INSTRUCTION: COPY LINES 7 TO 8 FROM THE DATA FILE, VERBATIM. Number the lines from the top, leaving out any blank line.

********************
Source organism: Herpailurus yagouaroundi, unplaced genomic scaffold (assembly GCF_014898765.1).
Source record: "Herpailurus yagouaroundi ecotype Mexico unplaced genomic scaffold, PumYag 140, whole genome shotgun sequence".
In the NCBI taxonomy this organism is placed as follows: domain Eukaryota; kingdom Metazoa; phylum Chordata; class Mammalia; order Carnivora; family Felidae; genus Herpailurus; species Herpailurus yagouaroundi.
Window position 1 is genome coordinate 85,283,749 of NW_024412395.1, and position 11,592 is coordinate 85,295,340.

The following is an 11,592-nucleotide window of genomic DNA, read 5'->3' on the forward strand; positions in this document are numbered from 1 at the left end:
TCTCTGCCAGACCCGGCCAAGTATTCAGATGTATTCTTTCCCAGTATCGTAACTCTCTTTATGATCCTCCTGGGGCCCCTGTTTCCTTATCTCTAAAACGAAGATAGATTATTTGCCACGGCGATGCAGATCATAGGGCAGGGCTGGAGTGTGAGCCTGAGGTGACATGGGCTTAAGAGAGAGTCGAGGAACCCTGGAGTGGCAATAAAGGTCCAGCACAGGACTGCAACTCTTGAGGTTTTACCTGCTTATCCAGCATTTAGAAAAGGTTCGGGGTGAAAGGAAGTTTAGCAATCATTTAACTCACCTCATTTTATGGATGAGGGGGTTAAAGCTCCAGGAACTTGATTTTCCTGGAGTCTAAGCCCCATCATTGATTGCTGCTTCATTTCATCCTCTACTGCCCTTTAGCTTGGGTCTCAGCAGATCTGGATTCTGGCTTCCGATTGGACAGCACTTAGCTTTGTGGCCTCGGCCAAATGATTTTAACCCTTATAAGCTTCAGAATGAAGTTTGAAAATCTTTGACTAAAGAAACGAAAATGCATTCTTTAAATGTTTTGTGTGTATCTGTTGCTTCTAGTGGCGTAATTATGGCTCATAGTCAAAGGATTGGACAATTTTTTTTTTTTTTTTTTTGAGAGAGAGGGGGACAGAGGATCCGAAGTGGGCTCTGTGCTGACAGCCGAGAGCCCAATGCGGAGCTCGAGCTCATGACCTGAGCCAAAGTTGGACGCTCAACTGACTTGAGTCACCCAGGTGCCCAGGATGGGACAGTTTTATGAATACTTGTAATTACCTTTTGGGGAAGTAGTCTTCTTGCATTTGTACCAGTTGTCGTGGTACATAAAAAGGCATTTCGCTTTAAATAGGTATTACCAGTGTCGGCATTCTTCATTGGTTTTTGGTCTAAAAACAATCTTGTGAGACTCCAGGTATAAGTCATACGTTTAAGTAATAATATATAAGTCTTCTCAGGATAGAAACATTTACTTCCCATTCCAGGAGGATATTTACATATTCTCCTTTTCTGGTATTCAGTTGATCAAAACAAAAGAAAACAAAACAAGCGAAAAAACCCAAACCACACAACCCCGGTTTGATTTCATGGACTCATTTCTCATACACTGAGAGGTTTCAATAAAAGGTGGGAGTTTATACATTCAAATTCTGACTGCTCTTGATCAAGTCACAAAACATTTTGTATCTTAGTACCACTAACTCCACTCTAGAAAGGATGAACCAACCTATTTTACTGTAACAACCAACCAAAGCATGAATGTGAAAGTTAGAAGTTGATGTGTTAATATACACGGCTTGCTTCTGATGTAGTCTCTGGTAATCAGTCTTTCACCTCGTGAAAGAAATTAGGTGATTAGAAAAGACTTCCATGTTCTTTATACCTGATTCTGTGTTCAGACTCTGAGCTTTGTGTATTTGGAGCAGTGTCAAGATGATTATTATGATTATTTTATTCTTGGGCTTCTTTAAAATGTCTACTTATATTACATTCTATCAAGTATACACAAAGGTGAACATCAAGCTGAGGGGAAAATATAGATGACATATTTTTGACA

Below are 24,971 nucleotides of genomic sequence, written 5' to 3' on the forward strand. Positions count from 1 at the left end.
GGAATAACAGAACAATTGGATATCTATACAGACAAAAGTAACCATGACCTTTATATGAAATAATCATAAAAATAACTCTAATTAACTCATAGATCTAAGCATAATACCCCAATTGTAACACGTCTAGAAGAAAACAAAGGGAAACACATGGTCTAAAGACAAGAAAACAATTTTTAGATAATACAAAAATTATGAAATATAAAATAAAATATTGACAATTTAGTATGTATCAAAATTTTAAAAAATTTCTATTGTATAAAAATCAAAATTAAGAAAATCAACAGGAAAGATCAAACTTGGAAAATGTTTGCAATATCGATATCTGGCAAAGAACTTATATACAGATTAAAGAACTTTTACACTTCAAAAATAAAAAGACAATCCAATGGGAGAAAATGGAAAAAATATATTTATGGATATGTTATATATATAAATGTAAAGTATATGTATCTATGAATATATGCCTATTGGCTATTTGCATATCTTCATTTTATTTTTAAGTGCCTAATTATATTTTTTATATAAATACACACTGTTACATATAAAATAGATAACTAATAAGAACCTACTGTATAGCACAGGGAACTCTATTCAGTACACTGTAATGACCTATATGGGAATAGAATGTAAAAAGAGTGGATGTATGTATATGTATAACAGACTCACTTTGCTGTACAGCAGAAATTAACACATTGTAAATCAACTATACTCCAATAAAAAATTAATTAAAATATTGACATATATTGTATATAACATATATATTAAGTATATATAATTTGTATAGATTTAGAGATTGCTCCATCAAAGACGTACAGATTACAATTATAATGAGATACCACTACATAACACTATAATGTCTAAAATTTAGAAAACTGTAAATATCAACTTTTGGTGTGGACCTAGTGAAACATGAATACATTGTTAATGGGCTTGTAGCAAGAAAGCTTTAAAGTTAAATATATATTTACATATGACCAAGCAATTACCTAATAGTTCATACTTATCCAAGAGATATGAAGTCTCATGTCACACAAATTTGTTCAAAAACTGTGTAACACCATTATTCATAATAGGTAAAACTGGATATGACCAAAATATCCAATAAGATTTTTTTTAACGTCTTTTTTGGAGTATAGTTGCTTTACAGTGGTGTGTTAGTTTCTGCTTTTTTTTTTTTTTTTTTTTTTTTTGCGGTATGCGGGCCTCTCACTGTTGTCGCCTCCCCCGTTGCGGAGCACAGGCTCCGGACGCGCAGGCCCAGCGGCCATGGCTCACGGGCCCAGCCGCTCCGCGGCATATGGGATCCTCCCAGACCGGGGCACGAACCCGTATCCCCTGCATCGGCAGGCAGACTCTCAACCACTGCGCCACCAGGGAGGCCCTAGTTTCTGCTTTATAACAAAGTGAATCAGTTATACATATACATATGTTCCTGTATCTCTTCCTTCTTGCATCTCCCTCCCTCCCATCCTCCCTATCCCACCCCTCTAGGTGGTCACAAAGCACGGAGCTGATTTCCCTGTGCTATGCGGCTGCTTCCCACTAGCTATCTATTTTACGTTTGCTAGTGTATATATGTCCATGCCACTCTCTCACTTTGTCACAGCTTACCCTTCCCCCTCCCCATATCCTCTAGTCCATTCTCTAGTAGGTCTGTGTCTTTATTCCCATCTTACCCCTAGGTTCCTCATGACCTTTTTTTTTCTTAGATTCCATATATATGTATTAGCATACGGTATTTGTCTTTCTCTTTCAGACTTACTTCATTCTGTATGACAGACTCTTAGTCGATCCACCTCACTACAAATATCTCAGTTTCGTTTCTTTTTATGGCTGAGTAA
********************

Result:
Below are 24,971 nucleotides of genomic sequence, written 5' to 3' on the forward strand. Positions count from 1 at the left end.
GGAATAACAGAACAATTGGATATCTATACAGACAAAAGTAACCATGACCTTTATATGAAATAATCATAAAAATAACTCTAATTAACTCATAGATCTAAGCATAATACCCCAATTGTAACACGTCTAGAAGAAAACAAAGGGAAACACATGGTCTAAAGACAAGAAAACAATTTTTAGATAATACAAAAATTATGAAATATAAAATAAAATATTGACAATTTAGTATGTATCAAAATTTTAAAAAATTTCTATTGTATAAAAATCAAAATTAAGAAAATCAACAGGAAAGATCAAACTTGGAAAATGTTTGCAATATCGATATCTGGCAAAGAACTTATATACAGATTAAAGAACTTTTACACTTCAAAAATAAAAAGACAATCCAATGGGAGAAAATGGAAAAAATATATTTATGGATATGTTATATATATAAATGTAAAGTATATGTATCTATGAATATATGCCTATTGGCTATTTGCATATCTTCATTTTATTTTTAAGTGCCTAATTATATTTTTTATATAAATACACACTGTTACATATAAAATAGATAACTAATAAGAACCTACTGTATAGCACAGGGAACTCTATTCAGTACACTGTAATGACCTATATGGGAATAGAATGTAAAAAGAGTGGATGTATGTATATGTATAACAGACTCACTTTGCTGTACAGCAGAAATTAACACATTGTAAATCAACTATACTCCAATAAAAAATTAATTAAAATATTGACATATATTGTATATAACATATATATTAAGTATATATAATTTGTATAGATTTAGAGATTGCTCCATCAAAGACGTACAGATTACAATTATAATGAGATACCACTACATAACACTATAATGTCTAAAATTTAGAAAACTGTAAATATCAACTTTTGGTGTGGACCTAGTGAAACATGAATACATTGTTAATGGGCTTGTAGCAAGAAAGCTTTAAAGTTAAATATATATTTACATATGACCAAGCAATTACCTAATAGTTCATACTTATCCAAGAGATATGAAGTCTCATGTCACACAAATTTGTTCAAAAACTGTGTAACACCATTATTCATAATAGGTAAAACTGGATATGACCAAAATATCCAATAAGATTTTTTTTAACGTCTTTTTTGGAGTATAGTTGCTTTACAGTGGTGTGTTAGTTTCTGCTTTTTTTTTTTTTTTTTTTTTTTTTGCGGTATGCGGGCCTCTCACTGTTGTCGCCTCCCCCGTTGCGGAGCACAGGCTCCGGACGCGCAGGCCCAGCGGCCATGGCTCACGGGCCCAGCCGCTCCGCGGCATATGGGATCCTCCCAGACCGGGGCACGAACCCGTATCCCCTGCATCGGCAGGCAGACTCTCAACCACTGCGCCACCAGGGAGGCCCTAGTTTCTGCTTTATAACAAAGTGAATCAGTTATACATATACATATGTTCCTGTATCTCTTCCTTCTTGCATCTCCCTCCCTCCCATCCTCCCTATCCCACCCCTCTAGGTGGTCACAAAGCACGGAGCTGATTTCCCTGTGCTATGCGGCTGCTTCCCACTAGCTATCTATTTTACGTTTGCTAGTGTATATATGTCCATGCCACTCTCTCACTTTGTCACAGCTTACCCTTCCCCCTCCCCATATCCTCTAGTCCATTCTCTAGTAGGTCTGTGTCTTTATTCCCATCTTACCCCTAGGTTCCTCATGACCTTTTTTTTTCTTAGATTCCATATATATGTATTAGCATACGGTATTTGTCTTTCTCTTTCAGACTTACTTCATTCTGTATGACAGACTCTTAGTCGATCCACCTCACTACAAATATCTCAGTTTCGTTTCTTTTTATGGCTGAGTAA